The labor movement will keep pushing for its agenda, despite the shaky odds of full Democratic control of Congress, said AFL-CIO President Richard Trumka.
“We’ll figure out a way to get it done eventually,” Trumka said on a press call Thursday. “And we’ll have popular support. There are a number of legislative vehicles that we use; we will try everything we can.”
Weingarten said she is optimistic about Biden’s chances to find some bipartisanship in a divided Washington. “Given who Joe Biden is,” she said, “he uniquely will help demonstrate to these hard-core Republican senators and to the business community that long-term it’s in everyone’s interest to rebuild the middle class.“
Other labor leaders agreed that they don’t plan to tamp down their expectations of Biden’s labor agenda even if Republicans win control of the Senate, a result that won’t be known until January with the likely Georgia runoff elections.
“We are going to stay fiercely committed to demanding that the House, Senate and president take dramatic, bold action on curbing the pandemic and creating good jobs that people can feed their families on, and by tackling racial and inequality and the climate crisis,” Mary Kay Henry, international president of the 2 million-member Service Employees International Union, told POLITICO.
Major unions like SEIU organized canvassing drives and texting campaigns in swing states such as Michigan, Wisconsin and Nevada. Union members overall were more likely to support Biden than voters generally, with 57 percent of union households backing him compared to 51 percent of non-union households, according to The New York Times’ exit polling.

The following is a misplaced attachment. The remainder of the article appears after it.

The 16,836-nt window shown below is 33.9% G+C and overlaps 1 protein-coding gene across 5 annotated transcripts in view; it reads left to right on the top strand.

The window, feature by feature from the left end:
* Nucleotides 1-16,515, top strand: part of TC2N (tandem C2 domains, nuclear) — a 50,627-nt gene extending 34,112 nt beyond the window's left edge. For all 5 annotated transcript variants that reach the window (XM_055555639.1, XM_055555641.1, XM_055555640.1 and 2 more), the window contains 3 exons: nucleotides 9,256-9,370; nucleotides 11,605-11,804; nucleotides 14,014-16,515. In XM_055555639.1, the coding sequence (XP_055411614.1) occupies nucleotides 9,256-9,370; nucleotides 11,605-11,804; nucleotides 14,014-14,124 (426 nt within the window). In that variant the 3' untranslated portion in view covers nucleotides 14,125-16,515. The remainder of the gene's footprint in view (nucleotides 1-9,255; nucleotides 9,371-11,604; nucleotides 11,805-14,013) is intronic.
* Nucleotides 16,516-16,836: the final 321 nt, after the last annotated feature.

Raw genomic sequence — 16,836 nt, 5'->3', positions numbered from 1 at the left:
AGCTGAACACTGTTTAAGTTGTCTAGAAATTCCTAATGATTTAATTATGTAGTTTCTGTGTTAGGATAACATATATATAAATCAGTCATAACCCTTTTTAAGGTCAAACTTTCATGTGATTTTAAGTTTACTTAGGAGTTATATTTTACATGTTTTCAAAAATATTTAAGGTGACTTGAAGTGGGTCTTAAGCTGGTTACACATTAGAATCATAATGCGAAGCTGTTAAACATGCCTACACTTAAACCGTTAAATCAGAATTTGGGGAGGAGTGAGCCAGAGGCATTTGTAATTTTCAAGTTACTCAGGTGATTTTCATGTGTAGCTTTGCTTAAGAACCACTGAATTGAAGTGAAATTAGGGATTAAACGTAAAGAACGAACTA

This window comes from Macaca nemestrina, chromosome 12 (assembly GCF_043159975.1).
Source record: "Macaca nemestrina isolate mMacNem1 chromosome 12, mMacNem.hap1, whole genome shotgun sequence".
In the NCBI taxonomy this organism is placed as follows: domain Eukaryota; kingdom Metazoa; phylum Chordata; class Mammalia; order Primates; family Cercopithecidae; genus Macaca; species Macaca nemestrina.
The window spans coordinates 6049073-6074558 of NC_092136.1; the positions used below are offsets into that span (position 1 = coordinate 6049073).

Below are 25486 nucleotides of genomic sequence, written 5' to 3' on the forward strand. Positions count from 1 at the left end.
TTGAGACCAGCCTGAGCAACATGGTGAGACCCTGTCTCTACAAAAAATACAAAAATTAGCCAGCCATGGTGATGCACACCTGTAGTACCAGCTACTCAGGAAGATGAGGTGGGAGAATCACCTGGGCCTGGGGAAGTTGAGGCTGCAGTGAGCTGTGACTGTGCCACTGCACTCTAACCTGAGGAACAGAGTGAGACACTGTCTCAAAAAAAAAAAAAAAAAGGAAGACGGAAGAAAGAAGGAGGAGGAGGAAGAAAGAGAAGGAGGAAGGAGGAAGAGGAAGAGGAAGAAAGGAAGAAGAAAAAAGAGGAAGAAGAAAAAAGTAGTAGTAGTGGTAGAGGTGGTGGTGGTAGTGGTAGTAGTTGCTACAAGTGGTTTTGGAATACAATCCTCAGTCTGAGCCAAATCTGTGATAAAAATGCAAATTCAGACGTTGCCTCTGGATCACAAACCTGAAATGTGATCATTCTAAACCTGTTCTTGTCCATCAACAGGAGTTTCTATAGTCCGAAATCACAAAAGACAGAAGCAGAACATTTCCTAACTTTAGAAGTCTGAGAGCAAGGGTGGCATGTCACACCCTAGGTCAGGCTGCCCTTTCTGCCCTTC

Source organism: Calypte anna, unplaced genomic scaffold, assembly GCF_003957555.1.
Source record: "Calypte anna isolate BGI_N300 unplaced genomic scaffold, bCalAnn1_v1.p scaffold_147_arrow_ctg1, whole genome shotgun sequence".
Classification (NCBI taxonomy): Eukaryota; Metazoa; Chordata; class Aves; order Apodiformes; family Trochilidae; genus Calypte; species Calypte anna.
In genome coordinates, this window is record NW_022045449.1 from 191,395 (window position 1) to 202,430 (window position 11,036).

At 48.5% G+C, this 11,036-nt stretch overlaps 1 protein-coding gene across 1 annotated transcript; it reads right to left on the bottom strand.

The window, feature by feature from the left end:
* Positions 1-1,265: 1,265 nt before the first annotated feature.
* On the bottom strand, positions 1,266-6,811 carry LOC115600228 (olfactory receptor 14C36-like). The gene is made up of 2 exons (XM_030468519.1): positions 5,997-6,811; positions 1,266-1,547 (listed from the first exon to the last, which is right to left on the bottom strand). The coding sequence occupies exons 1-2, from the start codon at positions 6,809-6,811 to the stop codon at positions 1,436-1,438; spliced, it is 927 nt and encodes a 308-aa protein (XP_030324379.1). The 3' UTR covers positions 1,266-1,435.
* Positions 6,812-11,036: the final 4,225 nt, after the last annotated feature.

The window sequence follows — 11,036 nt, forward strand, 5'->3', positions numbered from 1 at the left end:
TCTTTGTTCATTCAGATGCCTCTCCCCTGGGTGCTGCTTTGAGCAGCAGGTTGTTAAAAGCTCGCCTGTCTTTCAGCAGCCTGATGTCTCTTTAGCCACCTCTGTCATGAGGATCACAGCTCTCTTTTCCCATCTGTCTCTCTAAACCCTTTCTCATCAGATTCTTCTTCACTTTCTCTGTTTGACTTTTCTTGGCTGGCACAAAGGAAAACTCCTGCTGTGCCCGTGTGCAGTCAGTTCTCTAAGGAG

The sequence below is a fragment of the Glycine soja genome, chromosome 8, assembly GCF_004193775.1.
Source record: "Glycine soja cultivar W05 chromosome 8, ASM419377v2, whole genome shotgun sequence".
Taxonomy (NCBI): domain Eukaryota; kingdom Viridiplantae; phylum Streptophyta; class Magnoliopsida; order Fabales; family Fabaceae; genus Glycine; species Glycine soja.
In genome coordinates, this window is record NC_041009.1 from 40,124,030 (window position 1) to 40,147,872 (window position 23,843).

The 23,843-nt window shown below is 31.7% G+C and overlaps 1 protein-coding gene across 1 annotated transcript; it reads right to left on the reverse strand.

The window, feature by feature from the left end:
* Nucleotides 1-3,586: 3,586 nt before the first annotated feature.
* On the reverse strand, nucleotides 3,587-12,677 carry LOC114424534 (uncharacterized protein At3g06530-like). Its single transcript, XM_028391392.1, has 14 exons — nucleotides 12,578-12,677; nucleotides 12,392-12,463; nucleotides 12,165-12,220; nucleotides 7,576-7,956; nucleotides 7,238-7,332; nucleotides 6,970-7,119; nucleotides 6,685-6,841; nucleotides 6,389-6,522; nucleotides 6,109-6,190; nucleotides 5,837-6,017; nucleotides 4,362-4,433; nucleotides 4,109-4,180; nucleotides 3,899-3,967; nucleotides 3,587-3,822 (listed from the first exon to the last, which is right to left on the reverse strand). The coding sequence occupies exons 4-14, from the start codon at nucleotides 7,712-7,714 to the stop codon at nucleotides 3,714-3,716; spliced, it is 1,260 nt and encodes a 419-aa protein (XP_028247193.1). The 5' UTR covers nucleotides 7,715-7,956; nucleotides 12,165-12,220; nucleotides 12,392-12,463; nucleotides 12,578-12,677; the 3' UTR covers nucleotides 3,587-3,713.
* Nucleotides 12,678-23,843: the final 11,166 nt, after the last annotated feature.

But labor leaders say President Donald Trump aided the GOP’s performance by giving working people a message — albeit a false one — that they wanted to hear: Covid-19 will end after Election Day.
“If you’re tired of COVID, and you’re fatigued by COVID, and you’re anxious to get back to your job and your work or your small business is teetering, you want to believe that,” Weingarten said.
“You can’t underestimate the social isolation that has happened in America, since the start of this terrible pandemic,” she said.
Other leaders blamed Democrats’ performance in congressional races on freshman lawmakers, who are usually the most vulnerable in their efforts to get reelected.
“Democrats can also always do a better job of talking about kitchen table economics,” said Trumka. “I tell them that every single time that I meet with them, but many of the losses that we saw on the House side, were in districts with first-time Democratic seats.”
Former Labor Secretary Robert Reich said a Biden presidency could be the last chance for unions to secure an expansion of labor rights before restrictions on collective bargaining drown out their influence.
“As organized labor declines in numbers and percentage of the workforce, it has less political clout,” said Reich, who served under President Bill Clinton. “So it’s a death spiral.”
About the Author: Eleanor Mueller is a legislative reporter for POLITICO Pro, covering policy passing through Congress. She also authors Day Ahead, POLITICO Pro’s daily newsletter rounding up Capitol Hill goings-on.